“It’s pretty humbling sometimes taking a step back and really thinking about what some of my athletes do. Whether it’s breaking world records without having an arm or sprinting down a track without any sight while guided by another athlete, or a blade runner running fast without legs but with two blades.”

Osorio was originally set to travel to Japan prior to this year’s Paralympic Games in Tokyo (the Paralympics always follow the Olympics in the same host city). But that will now be delayed as both the Olympics and Paralympics were both recently rescheduled for 2021 due to the coronavirus pandemic.

Next summer, Osorio said sports fans should be sure to check out the Paralympic Games, not only to see many of his inspiring top athletes but to see the Americans continue their recent ascent on the Paralympic side of competition after a recent increase in dedication to those competitions.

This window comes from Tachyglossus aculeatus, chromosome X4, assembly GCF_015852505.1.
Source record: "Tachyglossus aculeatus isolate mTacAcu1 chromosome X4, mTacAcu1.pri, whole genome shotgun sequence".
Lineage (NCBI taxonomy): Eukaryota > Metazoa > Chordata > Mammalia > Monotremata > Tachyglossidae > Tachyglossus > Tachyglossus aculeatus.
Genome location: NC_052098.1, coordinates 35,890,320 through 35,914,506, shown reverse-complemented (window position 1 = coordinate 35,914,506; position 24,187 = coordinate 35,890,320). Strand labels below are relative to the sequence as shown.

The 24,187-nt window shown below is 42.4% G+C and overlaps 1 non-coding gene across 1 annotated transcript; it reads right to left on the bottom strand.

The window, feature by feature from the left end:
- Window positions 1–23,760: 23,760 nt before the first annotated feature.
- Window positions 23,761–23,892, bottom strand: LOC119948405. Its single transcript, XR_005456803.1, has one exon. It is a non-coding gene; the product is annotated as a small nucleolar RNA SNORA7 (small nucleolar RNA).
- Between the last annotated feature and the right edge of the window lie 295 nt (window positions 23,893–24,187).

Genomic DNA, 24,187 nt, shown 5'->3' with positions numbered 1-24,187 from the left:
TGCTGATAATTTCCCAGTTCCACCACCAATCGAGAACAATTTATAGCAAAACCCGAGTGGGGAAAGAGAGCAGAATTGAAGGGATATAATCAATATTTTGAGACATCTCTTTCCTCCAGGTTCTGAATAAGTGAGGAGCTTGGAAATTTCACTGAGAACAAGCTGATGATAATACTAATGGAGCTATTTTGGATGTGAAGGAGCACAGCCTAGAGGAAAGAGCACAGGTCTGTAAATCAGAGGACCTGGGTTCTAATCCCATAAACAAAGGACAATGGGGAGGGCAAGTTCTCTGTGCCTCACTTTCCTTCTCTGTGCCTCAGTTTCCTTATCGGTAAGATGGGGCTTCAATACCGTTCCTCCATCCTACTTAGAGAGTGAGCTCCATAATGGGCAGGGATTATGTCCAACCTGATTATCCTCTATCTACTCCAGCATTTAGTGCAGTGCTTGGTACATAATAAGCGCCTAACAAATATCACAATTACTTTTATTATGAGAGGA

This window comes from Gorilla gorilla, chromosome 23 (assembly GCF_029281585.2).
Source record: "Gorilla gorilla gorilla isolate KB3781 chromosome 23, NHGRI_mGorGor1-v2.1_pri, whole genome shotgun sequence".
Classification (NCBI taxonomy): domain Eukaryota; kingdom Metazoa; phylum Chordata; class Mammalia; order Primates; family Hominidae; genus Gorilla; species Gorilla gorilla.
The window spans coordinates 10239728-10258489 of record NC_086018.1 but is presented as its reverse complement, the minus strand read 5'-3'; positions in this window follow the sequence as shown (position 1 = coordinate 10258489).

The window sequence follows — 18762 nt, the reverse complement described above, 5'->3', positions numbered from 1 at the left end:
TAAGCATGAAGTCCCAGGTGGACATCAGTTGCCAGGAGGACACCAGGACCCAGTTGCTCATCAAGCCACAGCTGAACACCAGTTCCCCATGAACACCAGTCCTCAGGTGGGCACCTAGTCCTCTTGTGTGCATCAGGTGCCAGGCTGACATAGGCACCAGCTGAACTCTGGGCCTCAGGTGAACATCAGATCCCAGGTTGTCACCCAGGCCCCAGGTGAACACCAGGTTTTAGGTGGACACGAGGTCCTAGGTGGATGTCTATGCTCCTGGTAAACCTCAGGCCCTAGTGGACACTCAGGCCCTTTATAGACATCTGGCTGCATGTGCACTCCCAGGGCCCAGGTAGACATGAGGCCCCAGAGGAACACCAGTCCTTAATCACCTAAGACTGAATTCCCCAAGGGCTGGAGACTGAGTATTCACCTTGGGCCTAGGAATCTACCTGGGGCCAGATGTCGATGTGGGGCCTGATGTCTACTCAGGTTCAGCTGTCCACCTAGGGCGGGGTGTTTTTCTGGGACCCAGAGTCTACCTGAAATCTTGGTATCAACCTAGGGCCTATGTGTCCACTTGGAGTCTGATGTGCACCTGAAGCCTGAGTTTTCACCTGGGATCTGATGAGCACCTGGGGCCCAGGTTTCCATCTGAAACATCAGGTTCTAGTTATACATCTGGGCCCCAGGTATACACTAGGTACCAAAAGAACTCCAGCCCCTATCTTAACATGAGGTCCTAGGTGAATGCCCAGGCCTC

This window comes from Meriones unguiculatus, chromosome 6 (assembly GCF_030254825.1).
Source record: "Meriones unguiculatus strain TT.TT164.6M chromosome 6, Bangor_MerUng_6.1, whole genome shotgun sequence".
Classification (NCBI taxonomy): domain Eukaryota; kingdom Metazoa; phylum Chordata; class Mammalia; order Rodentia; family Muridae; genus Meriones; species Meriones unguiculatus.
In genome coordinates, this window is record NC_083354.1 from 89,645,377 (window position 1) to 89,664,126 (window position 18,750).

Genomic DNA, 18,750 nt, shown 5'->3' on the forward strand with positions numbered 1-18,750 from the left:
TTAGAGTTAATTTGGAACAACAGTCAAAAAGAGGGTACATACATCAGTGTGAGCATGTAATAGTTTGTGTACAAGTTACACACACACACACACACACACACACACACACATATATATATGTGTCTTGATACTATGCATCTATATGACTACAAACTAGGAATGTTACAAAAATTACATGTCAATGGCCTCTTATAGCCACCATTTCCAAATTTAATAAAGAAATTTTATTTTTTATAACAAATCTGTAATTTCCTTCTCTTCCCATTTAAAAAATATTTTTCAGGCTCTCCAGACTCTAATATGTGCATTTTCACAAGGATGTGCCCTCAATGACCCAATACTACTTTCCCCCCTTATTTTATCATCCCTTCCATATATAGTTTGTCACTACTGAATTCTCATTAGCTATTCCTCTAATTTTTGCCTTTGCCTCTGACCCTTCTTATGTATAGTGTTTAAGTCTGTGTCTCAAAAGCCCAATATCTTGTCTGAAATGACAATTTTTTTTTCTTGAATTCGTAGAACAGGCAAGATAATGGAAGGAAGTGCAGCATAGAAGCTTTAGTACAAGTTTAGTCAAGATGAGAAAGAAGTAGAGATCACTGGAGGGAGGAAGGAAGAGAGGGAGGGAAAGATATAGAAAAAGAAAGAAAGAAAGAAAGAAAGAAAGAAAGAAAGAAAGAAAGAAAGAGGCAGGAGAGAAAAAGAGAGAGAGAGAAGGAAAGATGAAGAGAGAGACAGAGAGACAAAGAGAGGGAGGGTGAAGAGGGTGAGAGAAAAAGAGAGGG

“On the Olympic side, the U.S. is always a heavy favorite to win the medal count, sometimes by double digits,” Osorio said. “On the Paralympic side, it’s very interesting because we’re not heavy favorites. Often, China, Great Britain, and Brazil will outperform us. Recently, the U.S. Olympic Committee made a commitment to really fund and build up the Paralympic side. They started by changing the name to the United States Olympic and Paralympic Committee and [adding] more funding and more staff, people like me. Getting more coaches and more resources to para-athletes out here and also at training centers in Lake Placid and Colorado Springs. We’ve been improving. It’ll be interesting how we end up at the end of the day compared to Rio in 2016.”